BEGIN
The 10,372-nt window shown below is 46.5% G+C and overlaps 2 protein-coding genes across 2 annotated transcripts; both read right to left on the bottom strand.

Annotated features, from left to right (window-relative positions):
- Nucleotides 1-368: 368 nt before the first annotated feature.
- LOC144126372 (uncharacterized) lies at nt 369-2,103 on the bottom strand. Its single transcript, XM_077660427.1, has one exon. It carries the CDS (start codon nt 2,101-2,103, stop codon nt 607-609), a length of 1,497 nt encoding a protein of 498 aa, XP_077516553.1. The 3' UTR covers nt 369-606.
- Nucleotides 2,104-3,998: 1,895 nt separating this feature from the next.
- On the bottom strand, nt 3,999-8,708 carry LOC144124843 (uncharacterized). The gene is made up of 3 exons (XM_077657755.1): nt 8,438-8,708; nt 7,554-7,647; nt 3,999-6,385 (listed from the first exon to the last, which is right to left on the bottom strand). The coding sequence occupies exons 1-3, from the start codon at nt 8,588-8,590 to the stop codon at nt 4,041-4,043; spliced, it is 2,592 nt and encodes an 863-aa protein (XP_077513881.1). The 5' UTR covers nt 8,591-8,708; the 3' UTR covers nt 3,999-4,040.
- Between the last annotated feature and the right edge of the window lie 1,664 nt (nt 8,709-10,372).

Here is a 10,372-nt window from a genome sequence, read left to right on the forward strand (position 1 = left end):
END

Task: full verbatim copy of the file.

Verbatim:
The 10,372-nt window shown below is 46.5% G+C and overlaps 2 protein-coding genes across 2 annotated transcripts; both read right to left on the bottom strand.

Annotated features, from left to right (window-relative positions):
- Nucleotides 1-368: 368 nt before the first annotated feature.
- LOC144126372 (uncharacterized) lies at nt 369-2,103 on the bottom strand. Its single transcript, XM_077660427.1, has one exon. It carries the CDS (start codon nt 2,101-2,103, stop codon nt 607-609), a length of 1,497 nt encoding a protein of 498 aa, XP_077516553.1. The 3' UTR covers nt 369-606.
- Nucleotides 2,104-3,998: 1,895 nt separating this feature from the next.
- On the bottom strand, nt 3,999-8,708 carry LOC144124843 (uncharacterized). The gene is made up of 3 exons (XM_077657755.1): nt 8,438-8,708; nt 7,554-7,647; nt 3,999-6,385 (listed from the first exon to the last, which is right to left on the bottom strand). The coding sequence occupies exons 1-3, from the start codon at nt 8,588-8,590 to the stop codon at nt 4,041-4,043; spliced, it is 2,592 nt and encodes an 863-aa protein (XP_077513881.1). The 5' UTR covers nt 8,591-8,708; the 3' UTR covers nt 3,999-4,040.
- Between the last annotated feature and the right edge of the window lie 1,664 nt (nt 8,709-10,372).

Here is a 10,372-nt window from a genome sequence, read left to right on the forward strand (position 1 = left end):